Is Jesus God?

October 17, 2008


Absolutely. Jesus claimed equality with God the Father, saying such things as “Truly, truly, I say to you, before Abraham came into existence, ‘I AM.’ Which is who how God the Father identified Himself in the Old Testament in Exodus 3:14. He also claimed the authority of God, said He was to be worshiped as God, honored as God, and glorified as God. The Bible even goes on to say that Jesus is the image of the invisible God. Notice that it doesn’t say He was made in the image of God, like it says we are in the book of Genesis. But rather it says that He actually IS the image of God. AKA the visible manifestation of God Himself. Anything less would have been unworthy to pay for our sins, and insufficient for our justification. Don’t let anyone sway you from this Truth.


It is an easy matter to prove that Jesus Christ is not God by decontextualizing verses where He spoke as a man to His heavenly Father. Yet the Bible clearly teaches that although He was God He did to a large degree lay down His divine power and authority, except when it was appropriate.

Philippians 2:5-11 (King James Version)

5 Let this mind be in you, which was also in Christ Jesus: 6 Who, being in the form of God, thought it not robbery to be equal with God: 7 But made himself of no reputation, and took upon him the form of a servant, and was made in the likeness of men: 8 And being found in fashion as a man, he humbled himself, and became obedient unto death, even the death of the cross. 9 Wherefore God also hath highly exalted him, and given him a name which is above every name: 10 That at the name of Jesus every knee should bow, of things in heaven, and things in earth, and things under the earth; 11 And that every tongue should confess that Jesus Christ is Lord, to the glory of God the Father.

Note in the above passage that worship which belongs to God alone is to be given to Jesus Christ. He also never forbade worship at any time during His time on earth, although He did try to remain incognito at times due to crowd problems.


Yes, Jesus said “I do what the Father tells me to do and I say what the Father tells me to say” therefore he is God.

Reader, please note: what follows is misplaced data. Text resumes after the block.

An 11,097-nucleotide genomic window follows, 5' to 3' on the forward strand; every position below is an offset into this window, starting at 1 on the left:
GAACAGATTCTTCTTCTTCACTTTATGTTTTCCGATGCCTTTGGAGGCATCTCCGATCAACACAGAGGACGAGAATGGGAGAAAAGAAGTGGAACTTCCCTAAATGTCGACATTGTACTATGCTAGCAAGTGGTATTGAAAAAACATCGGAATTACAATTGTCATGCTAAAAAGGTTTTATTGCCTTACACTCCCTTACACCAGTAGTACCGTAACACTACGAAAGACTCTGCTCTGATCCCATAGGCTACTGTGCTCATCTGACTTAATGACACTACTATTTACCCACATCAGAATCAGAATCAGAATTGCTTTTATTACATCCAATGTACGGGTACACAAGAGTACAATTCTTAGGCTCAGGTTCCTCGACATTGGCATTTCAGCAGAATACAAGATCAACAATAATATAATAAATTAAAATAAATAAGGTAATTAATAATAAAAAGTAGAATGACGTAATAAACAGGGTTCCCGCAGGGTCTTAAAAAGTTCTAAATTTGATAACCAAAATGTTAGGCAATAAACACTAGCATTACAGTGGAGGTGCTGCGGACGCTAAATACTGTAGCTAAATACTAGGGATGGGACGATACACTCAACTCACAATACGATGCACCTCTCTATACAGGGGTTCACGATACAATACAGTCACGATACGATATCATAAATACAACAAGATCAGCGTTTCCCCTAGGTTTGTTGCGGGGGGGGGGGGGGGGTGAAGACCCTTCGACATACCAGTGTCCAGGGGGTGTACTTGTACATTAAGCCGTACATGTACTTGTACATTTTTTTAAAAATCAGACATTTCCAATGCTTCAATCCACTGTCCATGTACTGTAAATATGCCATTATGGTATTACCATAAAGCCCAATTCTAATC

Over 7 times Jesus claimed that He was the ‘I am’. The Jews of Jesus’ day quite rightly recognized this claim for what it was.

Often there is confusion since Jesus took on Himself the ‘form of a servant’ and became a humble human, ‘that He might taste death for every man.’ This is not the same as Him being a created being, nor even implies that He was anything other than almighty God. In the book of Revelation both Jesus and the Father are called Alpha and Omega. Both God and Jesus are light. There are numerous such likenesses mentioned in the Bible.

They killed Him for blasphemy from the Jews and treason from the Romans. Blasphemy is claiming to be God.

Nice links:



Hide / Add / Embed your secret files in JPG

October 14, 2008

This the simplest in steganography form (but without any advance protection such as password). But, very tricky way.. 😉

How to doing this?

In Windows:
1. Gather the file you wish to bind, and the image file, and place them in a folder. For example I will be using D:\Celly The image we will be using an example will be mylove.jpg
2. Add the file/files you will be injecting into the image into a WinRar .rar or .zip. From here on this will be referred to as (truelove.rar)
3. Open command prompt by going to Start > Run > cmd
4. In Command Prompt, navigate to the folder where your two files are by typing cd D:\Celly
5. Type copy /b mylove.jpg + truelove.rar ourlove.jpg

In Linux:
I assume that you have understand about path system. Then, just type cat mylove.jpeg truelove.rar > ourlove.jpeg

In order to view/extract your file

In Windows:
1 Change the file extension from ourlove.jpg to ourlove.rar, then open and your file is there
2. Leave the file extension as is, right click, open with WinRar and your file is there..

In Linux:
Simply type this: unrar e ourlove.jpeg

This is a good example:

Enjoy! 😉

Rockin’ RSS with PHP on your HTML

October 2, 2008

An RSS feed lets webmasters tease visitors into returning to their websites again and again to check out new content. Danny Wall explains how to set up this simple, automated, spamless way of getting Web surfers to come back for more.